Olin Industries, Inc. et al. v. National Labor Relations Board, 192 F.2d 799 (5th Cir. 1952)Annotate this Case
Second Petition for Rehearing Denied January 14, 1952
Benjamin E. Gordon, Boston, Mass., for petitioner.
Frederick U. Reel, Atty., N.L.R.B., A. Norman Somers, Asst. Gen. Counsel, N.L. R.B., David P. Findling, Associate Gen. Counsel, N.L.R.B., Washington, D. C., for respondent.
Before McCORD, RUSSELL and RIVES, Circuit Judges.
RIVES, Circuit Judge.
The proof discloses that all of the charges were filed and were served by ordinary mail prior to the effective date of Section 10(b) of the Amended Act, 5 U.S.C.A. § 1009(b). Petitioner objects that the charges were not served in accordance with the Board's rules applicable to service of process and papers. These rules, set forth in Section 203.63, Rules and Regulations of the Board, Series 4, provide four methods for service of Board papers: personal service, registered mail, telegraph, or service by leaving a copy at the principal office or place of business of the person to be served.
The use of ordinary mail rather than registered mail presents a mere technical defect in the service of the charge which is not a pleading.1 We are in agreement with what was said in an analogous situation by the Court of Appeals for the Seventh Circuit: "We do not understand that the Company or the Union was in any way misled or prejudiced by this procedure. In this situation we see no merit in the contention. Compare National Labor Relations Board v. [J. S.] Popper [Inc.,] 3 Cir., 113 F.2d 602, 603. In any event, even if the Board erroneously construed its rules, the error was harmless. It did not affect the substantial rights of the Company or the Union, and should therefore be disregarded. See § 10(e) of the Administrative Procedure Act, 60 Stat. 243, 5 U.S.C.A. § 1009(e)." Union Starch & Refining Co. v. N.L.R.B., 186 F.2d 1008, 1013.
Petitioner insists that the Court fell into error in holding that substantial evidence on the record considered as a whole supports the Board's finding that the 87 unfair labor practice strikers applied for reinstatement. In support of this contention, petitioner asserts that only 21 of the 87 strikers here involved testified at the hearing before the Trial Examiner; that of these, only two applied for reinstatement, but were refused because of lack of work; that not one of the remaining nineteen strikers testified that he "notified" petitioner of his willingness to return to work; that one of the nineteen, Milner, testified that he was not among the strikers who assembled at petitioner's personnel office on October 21, 1946. 20 of the 21 who testified each stated that he participated in the mass application for reinstatement. Alex Milner did not expressly so testify and did state that he never "called up" petitioner to ask whether he could "come back to work." That testimony is not inconsistent with the finding that Milner participated in the mass application for reinstatement on October 21st.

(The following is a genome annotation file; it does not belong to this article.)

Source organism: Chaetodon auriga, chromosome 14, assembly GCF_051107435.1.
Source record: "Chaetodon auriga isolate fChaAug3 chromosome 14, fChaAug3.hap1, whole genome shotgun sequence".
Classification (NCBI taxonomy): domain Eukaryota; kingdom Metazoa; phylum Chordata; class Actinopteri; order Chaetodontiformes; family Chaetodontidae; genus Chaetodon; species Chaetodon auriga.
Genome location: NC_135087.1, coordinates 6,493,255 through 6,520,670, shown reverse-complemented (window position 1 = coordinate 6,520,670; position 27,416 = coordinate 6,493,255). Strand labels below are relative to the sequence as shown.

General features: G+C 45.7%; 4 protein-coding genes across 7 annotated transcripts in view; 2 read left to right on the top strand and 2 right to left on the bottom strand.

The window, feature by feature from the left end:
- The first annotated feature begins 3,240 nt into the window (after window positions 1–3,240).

With respect to Milner and to the 66 strikers who did not testify, we have called attention in our original opinion to the numerous witnesses who testified that all the strikers went to the plant on October 21, 1946, to report for work, and to the fact that the Trial Examiner rejected the offer of Counsel for the General Counsel to put each of the strikers on the witness stand to prove that he applied for reinstatement, and that the Board concluded that such testimony would merely have been cumulative. The petitioner failed to submit any evidence whatever to contradict such testimony. We are still of the opinion that the findings of the Board that the 87 named strikers applied for reinstatement are supported by substantial evidence on the record considered as a whole.
Other grounds of the petition for rehearing we think have been sufficiently answered in the original opinion.
The petition for rehearing is denied.
On Application for Second Rehearing.
The application for leave to file a second petition for rehearing and to adduce additional evidence in the above styled and numbered cause is hereby, denied.